The Wasteland
T.S. Eliot 1922Super modernist! Broken up into 5 sections: The Burial of the Dead:bareness of life//of landscapeA Game of Chess: religious critique of religionThe Fire Sermon: sexual images, dissatisfactionDeath by Water: formally structured, realization of death What the Thunder Said: suffering & destruction, a meditation -lots of allusions, recurring themes and images: death, water, time, unreal city, Philomela (rape of), teethHOPE OR DESPAIR??

“Punishment”
Seamus Heaney, 1975 condones Irish Republican Army’s treatment against Catholic women”Bog People” – ritualistic killingsgirl’s subjectivity, turned into an object, ends with speaker being turned on by their vulnerability reflected upon “the Troubles” the violent political struggles in N Ireland

Easter 1916
W.B. Yeats, 1916torn emotions regarding Easter Rising, Ireland’s uprising against British (endless inner debate) rejection of violence, distance b/w speaker and revolutionary leaders, to distinct unity “Irish nationalism first sent Yeats in search of consistently simpler and more populated style, to express the elemental facts about Irish life and aspirations” colloquial + formal = austere diction, casual rhythms, & passionate syntax

The Second Coming
Yeats, 1919 winding stairs, spinning tops, gyres, spirals= resolving paradoxes of time + eternity, change and continuity, spirit/body, life/arthe is both a conservative & a radical disrupts generic conventions: off-rhyme, diction, tone, enjambments, stanzas intermix ceremony w/ contortionspiritus mundi: collective unconscious or memory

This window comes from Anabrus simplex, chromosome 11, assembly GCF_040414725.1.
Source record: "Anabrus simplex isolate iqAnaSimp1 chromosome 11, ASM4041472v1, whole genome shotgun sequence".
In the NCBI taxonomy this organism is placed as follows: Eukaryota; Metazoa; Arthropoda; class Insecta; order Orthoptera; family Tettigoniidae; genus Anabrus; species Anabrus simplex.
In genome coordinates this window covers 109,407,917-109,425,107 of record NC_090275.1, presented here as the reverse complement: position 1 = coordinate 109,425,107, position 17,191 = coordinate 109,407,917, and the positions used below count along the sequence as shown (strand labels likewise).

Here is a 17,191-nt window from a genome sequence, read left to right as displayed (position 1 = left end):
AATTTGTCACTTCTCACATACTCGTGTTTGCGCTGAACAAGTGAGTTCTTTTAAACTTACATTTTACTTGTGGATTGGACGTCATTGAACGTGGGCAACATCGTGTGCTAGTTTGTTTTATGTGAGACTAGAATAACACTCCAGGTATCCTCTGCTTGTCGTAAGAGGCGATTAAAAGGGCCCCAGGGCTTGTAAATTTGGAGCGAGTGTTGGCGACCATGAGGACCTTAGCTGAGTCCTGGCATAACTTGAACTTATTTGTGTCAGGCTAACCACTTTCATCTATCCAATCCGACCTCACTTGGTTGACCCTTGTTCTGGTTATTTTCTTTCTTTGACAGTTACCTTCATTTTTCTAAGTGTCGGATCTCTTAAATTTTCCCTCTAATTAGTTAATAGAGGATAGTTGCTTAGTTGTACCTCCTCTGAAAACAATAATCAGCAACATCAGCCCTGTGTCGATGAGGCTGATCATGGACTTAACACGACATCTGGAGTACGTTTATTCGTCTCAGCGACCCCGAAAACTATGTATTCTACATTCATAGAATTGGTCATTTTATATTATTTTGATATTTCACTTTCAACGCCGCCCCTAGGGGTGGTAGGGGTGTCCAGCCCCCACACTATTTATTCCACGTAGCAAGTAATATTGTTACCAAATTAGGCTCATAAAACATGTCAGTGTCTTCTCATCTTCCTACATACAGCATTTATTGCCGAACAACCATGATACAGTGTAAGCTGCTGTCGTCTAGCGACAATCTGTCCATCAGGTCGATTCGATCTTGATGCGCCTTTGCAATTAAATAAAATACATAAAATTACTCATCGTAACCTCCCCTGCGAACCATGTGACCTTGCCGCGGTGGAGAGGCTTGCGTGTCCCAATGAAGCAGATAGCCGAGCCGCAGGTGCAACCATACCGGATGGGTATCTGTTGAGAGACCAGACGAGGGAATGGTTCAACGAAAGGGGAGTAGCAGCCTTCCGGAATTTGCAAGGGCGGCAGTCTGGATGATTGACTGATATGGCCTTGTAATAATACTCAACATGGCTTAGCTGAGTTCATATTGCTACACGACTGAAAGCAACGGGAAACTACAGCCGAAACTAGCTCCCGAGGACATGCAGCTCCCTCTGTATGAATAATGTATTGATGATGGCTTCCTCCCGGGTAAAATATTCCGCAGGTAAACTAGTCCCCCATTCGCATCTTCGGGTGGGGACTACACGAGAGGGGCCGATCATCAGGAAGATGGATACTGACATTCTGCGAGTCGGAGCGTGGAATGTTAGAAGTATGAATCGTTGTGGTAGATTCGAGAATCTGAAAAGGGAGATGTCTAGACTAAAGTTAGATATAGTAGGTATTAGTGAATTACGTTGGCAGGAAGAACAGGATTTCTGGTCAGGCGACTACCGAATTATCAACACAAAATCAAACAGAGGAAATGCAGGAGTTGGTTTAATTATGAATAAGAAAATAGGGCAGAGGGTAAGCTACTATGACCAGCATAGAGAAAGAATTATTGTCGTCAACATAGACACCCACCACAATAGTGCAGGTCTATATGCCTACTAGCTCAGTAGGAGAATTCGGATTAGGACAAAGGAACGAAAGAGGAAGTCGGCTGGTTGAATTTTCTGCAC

Things Fall Apart
Chinua Achebe, 1958 Characters:Okonkwo- clan leader Umuofia. Terrified of weakness.

Hard worker/ high status, rash decisionsNwoye – O’s son who he believes is lazy and a shit head. Beats him. Becomes more masculine but upsets his father when he converts to Christianity Ezinma – only child of O’s wife Ekwefi. Her and O’s favorite child. He wishes she was a boyIkemefuna – given to O by neighboring village. Close w Nwoye, looks up to O and O loves him Mr.

Brown – first white missionary in Umuofia. Compromising, understanding, and nonaggression. Respectful to tribe’s value system, opposite of rev. smith Rev Smith – no respect for indigenous cultures, stereotypical white colonist Chi- Okonkwo as having bad chi, an ill-fated man, evil followed him (other being in spirit land)